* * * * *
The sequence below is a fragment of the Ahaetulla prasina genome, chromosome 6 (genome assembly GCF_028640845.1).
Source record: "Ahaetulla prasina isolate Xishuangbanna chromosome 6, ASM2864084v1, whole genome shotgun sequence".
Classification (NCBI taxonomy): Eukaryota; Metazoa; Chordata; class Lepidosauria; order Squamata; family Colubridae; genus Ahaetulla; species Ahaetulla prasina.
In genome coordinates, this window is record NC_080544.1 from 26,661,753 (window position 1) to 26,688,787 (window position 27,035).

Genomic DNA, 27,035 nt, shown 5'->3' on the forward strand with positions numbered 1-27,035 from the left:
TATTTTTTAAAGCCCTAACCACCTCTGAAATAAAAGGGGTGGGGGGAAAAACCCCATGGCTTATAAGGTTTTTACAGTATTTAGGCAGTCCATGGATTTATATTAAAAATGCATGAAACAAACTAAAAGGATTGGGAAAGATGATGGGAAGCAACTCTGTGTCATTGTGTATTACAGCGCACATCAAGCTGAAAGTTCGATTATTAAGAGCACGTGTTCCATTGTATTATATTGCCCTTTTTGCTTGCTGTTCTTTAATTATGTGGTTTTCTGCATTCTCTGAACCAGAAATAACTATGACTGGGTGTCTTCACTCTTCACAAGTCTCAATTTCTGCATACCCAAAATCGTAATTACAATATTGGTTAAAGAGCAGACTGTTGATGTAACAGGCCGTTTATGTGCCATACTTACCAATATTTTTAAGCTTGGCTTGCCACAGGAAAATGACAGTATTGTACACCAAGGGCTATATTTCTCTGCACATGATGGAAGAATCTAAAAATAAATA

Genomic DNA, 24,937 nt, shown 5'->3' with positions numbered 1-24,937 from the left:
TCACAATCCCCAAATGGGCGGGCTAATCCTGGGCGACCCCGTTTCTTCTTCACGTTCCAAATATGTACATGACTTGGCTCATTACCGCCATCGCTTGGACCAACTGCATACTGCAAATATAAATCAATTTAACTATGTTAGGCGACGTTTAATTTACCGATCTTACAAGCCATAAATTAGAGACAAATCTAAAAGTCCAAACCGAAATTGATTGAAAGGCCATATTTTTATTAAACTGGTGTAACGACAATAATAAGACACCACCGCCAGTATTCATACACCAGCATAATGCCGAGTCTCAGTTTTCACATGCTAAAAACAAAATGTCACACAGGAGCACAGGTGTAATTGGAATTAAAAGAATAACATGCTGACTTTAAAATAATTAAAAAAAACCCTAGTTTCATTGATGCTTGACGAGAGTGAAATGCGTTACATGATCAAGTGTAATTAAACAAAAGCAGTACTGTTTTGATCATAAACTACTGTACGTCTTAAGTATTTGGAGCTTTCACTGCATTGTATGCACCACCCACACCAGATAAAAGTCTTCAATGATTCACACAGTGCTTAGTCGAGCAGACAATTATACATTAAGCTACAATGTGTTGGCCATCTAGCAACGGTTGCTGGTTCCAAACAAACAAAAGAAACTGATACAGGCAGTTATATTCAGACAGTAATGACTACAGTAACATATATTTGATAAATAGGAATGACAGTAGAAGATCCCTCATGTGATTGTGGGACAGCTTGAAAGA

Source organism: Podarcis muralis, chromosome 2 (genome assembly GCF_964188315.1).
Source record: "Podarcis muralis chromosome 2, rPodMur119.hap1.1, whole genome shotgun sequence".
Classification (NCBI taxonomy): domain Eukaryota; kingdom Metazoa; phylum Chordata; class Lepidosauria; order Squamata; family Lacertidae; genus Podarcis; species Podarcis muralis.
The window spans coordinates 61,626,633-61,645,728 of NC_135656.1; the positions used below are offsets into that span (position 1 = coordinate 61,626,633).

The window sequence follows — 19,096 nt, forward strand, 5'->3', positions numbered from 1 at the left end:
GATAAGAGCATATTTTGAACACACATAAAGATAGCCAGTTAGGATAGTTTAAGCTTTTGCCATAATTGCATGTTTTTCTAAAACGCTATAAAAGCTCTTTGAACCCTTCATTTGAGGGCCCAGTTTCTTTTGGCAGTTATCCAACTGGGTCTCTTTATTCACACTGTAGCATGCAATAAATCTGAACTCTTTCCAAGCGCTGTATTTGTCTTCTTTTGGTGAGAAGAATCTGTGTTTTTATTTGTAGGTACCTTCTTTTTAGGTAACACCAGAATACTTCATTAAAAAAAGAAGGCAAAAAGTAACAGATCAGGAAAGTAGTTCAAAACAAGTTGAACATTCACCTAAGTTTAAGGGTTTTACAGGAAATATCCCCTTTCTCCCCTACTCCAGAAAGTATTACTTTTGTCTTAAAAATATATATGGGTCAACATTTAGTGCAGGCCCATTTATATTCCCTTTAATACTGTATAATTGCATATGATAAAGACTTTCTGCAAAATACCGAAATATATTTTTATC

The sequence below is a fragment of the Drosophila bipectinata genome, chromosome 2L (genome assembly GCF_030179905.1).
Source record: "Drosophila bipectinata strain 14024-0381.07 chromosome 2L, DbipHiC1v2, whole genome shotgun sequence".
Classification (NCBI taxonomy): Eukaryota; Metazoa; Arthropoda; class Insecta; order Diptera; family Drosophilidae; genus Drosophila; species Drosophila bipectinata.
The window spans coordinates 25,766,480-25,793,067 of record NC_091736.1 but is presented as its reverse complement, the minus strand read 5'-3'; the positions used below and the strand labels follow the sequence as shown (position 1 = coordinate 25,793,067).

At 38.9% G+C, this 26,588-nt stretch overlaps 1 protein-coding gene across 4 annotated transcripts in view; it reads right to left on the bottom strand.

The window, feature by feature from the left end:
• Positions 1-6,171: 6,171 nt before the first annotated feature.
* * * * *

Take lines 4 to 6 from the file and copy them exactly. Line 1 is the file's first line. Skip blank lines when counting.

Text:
In genome coordinates, this window is record NC_080544.1 from 26,661,753 (window position 1) to 26,688,787 (window position 27,035).

Genomic DNA, 27,035 nt, shown 5'->3' on the forward strand with positions numbered 1-27,035 from the left:
TATTTTTTAAAGCCCTAACCACCTCTGAAATAAAAGGGGTGGGGGGAAAAACCCCATGGCTTATAAGGTTTTTACAGTATTTAGGCAGTCCATGGATTTATATTAAAAATGCATGAAACAAACTAAAAGGATTGGGAAAGATGATGGGAAGCAACTCTGTGTCATTGTGTATTACAGCGCACATCAAGCTGAAAGTTCGATTATTAAGAGCACGTGTTCCATTGTATTATATTGCCCTTTTTGCTTGCTGTTCTTTAATTATGTGGTTTTCTGCATTCTCTGAACCAGAAATAACTATGACTGGGTGTCTTCACTCTTCACAAGTCTCAATTTCTGCATACCCAAAATCGTAATTACAATATTGGTTAAAGAGCAGACTGTTGATGTAACAGGCCGTTTATGTGCCATACTTACCAATATTTTTAAGCTTGGCTTGCCACAGGAAAATGACAGTATTGTACACCAAGGGCTATATTTCTCTGCACATGATGGAAGAATCTAAAAATAAATA